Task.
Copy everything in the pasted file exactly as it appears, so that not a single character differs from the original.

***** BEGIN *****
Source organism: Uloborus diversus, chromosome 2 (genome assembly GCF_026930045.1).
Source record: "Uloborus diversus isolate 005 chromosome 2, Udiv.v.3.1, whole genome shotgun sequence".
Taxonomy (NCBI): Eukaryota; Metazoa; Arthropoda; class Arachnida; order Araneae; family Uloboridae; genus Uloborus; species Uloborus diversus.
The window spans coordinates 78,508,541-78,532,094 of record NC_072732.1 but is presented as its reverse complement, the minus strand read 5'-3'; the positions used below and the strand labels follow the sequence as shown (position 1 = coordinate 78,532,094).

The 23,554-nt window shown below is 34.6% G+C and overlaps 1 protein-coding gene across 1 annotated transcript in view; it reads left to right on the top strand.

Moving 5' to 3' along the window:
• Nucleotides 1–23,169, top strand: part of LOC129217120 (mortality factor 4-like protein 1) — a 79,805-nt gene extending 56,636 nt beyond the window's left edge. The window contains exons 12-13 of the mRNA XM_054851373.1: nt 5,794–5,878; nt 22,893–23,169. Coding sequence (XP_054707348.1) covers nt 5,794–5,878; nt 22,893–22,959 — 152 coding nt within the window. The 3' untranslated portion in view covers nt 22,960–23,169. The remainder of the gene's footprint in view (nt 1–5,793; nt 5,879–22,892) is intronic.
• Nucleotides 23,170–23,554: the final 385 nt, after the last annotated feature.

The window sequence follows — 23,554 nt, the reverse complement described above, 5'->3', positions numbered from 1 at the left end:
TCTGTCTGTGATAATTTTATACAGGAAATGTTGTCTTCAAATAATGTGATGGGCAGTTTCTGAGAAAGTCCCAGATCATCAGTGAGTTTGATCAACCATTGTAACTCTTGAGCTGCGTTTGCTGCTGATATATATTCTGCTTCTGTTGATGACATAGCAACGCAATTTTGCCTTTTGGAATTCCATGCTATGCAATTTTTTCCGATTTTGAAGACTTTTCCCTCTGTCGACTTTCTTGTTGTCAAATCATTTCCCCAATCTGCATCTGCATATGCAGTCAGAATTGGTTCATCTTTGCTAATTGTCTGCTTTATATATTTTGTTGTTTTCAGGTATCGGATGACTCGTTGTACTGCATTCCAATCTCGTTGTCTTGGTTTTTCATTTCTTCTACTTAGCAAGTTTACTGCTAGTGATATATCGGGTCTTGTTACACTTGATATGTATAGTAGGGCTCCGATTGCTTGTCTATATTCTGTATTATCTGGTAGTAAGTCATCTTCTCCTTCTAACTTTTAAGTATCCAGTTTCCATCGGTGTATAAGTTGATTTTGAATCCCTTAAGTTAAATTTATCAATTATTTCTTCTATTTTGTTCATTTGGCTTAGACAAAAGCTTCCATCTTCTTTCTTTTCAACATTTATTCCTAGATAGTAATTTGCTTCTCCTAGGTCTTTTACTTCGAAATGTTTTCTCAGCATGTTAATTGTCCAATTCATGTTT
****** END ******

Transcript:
Source organism: Uloborus diversus, chromosome 2 (genome assembly GCF_026930045.1).
Source record: "Uloborus diversus isolate 005 chromosome 2, Udiv.v.3.1, whole genome shotgun sequence".
Taxonomy (NCBI): Eukaryota; Metazoa; Arthropoda; class Arachnida; order Araneae; family Uloboridae; genus Uloborus; species Uloborus diversus.
The window spans coordinates 78,508,541-78,532,094 of record NC_072732.1 but is presented as its reverse complement, the minus strand read 5'-3'; the positions used below and the strand labels follow the sequence as shown (position 1 = coordinate 78,532,094).

The 23,554-nt window shown below is 34.6% G+C and overlaps 1 protein-coding gene across 1 annotated transcript in view; it reads left to right on the top strand.

Moving 5' to 3' along the window:
• Nucleotides 1–23,169, top strand: part of LOC129217120 (mortality factor 4-like protein 1) — a 79,805-nt gene extending 56,636 nt beyond the window's left edge. The window contains exons 12-13 of the mRNA XM_054851373.1: nt 5,794–5,878; nt 22,893–23,169. Coding sequence (XP_054707348.1) covers nt 5,794–5,878; nt 22,893–22,959 — 152 coding nt within the window. The 3' untranslated portion in view covers nt 22,960–23,169. The remainder of the gene's footprint in view (nt 1–5,793; nt 5,879–22,892) is intronic.
• Nucleotides 23,170–23,554: the final 385 nt, after the last annotated feature.

The window sequence follows — 23,554 nt, the reverse complement described above, 5'->3', positions numbered from 1 at the left end:
TCTGTCTGTGATAATTTTATACAGGAAATGTTGTCTTCAAATAATGTGATGGGCAGTTTCTGAGAAAGTCCCAGATCATCAGTGAGTTTGATCAACCATTGTAACTCTTGAGCTGCGTTTGCTGCTGATATATATTCTGCTTCTGTTGATGACATAGCAACGCAATTTTGCCTTTTGGAATTCCATGCTATGCAATTTTTTCCGATTTTGAAGACTTTTCCCTCTGTCGACTTTCTTGTTGTCAAATCATTTCCCCAATCTGCATCTGCATATGCAGTCAGAATTGGTTCATCTTTGCTAATTGTCTGCTTTATATATTTTGTTGTTTTCAGGTATCGGATGACTCGTTGTACTGCATTCCAATCTCGTTGTCTTGGTTTTTCATTTCTTCTACTTAGCAAGTTTACTGCTAGTGATATATCGGGTCTTGTTACACTTGATATGTATAGTAGGGCTCCGATTGCTTGTCTATATTCTGTATTATCTGGTAGTAAGTCATCTTCTCCTTCTAACTTTTAAGTATCCAGTTTCCATCGGTGTATAAGTTGATTTTGAATCCCTTAAGTTAAATTTATCAATTATTTCTTCTATTTTGTTCATTTGGCTTAGACAAAAGCTTCCATCTTCTTTCTTTTCAACATTTATTCCTAGATAGTAATTTGCTTCTCCTAGGTCTTTTACTTCGAAATGTTTTCTCAGCATGTTAATTGTCCAATTCATGTTT